MEDICINE INTERVIEW COURSE
Because First Impressions Count.
From tackling ethical dilemmas in the interview to breaking bad news to a simulated patient, we bring to you a 16 station half-day intensive Multiple Mini Interview (MMI) preparation course run by experienced medical students from across the North West.
Priced at £115, our course is amongst the cheapest in the country offering you the best value for your money.
Our courses run in the morning or afternoon over a range of weekends from November - February each application cycle. Courses are held in hospitals or local schools. Over 10 staff help deliver each course. With our course, you will gain practice in meeting and talking to interviewers.
16 MMI STATIONS
On the day, you move through an 8-station circuit with a fellow student that you will pass through twice. You will participate on one occasion and observe on the next station. Stations range from ethics to breaking bad news to calculating drug dosages. Each station is quality controlled by doctors and past interviewers.
10 MINUTE STATIONS
At each station, you will have
- 1 minute: to read the station blurb
- 6 minutes: to attempt the station
- 3 minutes: verbal and written feedback
If you have a confirmed interview, we can tailor the station to question themes asked by that university*.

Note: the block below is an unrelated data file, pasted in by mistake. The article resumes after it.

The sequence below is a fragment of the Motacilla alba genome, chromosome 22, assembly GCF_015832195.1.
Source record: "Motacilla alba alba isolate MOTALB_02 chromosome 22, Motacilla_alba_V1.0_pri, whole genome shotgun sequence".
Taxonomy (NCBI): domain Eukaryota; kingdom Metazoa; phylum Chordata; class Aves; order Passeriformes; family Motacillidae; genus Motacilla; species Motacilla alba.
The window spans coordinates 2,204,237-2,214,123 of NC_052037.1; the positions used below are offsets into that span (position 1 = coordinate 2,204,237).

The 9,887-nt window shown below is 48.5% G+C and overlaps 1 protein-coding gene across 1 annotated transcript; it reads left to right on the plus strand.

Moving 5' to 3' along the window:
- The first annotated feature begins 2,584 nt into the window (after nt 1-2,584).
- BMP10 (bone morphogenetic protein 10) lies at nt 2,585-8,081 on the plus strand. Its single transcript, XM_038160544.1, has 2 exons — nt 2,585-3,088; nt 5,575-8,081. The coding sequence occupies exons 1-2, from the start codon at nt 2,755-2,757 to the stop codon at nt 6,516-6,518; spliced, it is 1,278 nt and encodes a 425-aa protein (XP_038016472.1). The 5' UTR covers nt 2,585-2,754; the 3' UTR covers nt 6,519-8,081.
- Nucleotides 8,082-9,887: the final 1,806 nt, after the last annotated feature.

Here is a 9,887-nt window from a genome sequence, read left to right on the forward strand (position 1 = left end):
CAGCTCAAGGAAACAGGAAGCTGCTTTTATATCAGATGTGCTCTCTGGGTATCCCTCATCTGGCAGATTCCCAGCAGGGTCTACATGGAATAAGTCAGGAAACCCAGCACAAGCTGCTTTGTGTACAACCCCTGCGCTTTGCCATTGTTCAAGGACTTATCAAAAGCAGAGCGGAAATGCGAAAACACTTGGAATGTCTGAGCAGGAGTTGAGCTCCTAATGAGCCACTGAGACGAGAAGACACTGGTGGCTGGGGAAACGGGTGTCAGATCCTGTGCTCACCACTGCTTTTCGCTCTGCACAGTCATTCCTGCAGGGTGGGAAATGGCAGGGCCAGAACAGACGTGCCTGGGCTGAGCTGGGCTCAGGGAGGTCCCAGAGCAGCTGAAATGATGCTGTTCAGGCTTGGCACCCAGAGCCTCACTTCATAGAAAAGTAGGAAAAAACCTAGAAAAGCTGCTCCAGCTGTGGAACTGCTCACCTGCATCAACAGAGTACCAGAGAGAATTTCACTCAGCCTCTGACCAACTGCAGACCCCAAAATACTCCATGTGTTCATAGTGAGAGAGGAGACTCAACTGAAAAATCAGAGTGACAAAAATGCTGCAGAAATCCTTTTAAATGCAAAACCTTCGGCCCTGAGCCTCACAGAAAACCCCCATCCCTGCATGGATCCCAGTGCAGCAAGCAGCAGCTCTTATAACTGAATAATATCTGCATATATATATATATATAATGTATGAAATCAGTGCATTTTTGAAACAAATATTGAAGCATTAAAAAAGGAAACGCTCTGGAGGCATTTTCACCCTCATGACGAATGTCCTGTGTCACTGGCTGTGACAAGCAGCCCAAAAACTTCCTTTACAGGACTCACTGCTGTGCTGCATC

Our interviewers are all medical students or doctors, they provide detailed verbal and physical feedback on all elements of your interview performance. All feedback is documented in your coursebook so you can refer to it again.
At the start of the day, a doctor or senior medical student talks to you about the common pitfalls in the MMI. Our senior lecturer also discusses how to tackle the most difficult scenarios such as breaking bad news, the angry relative and what to do if a station goes pear-shaped.
FREE MMI TOOLKIT
We provide all students with our unique 100-page workbook covering contents on non-verbal and verbal skills, our approach to difficult scenarios and an outline of f common question themes that have appeared in medical school interviews over the last few years.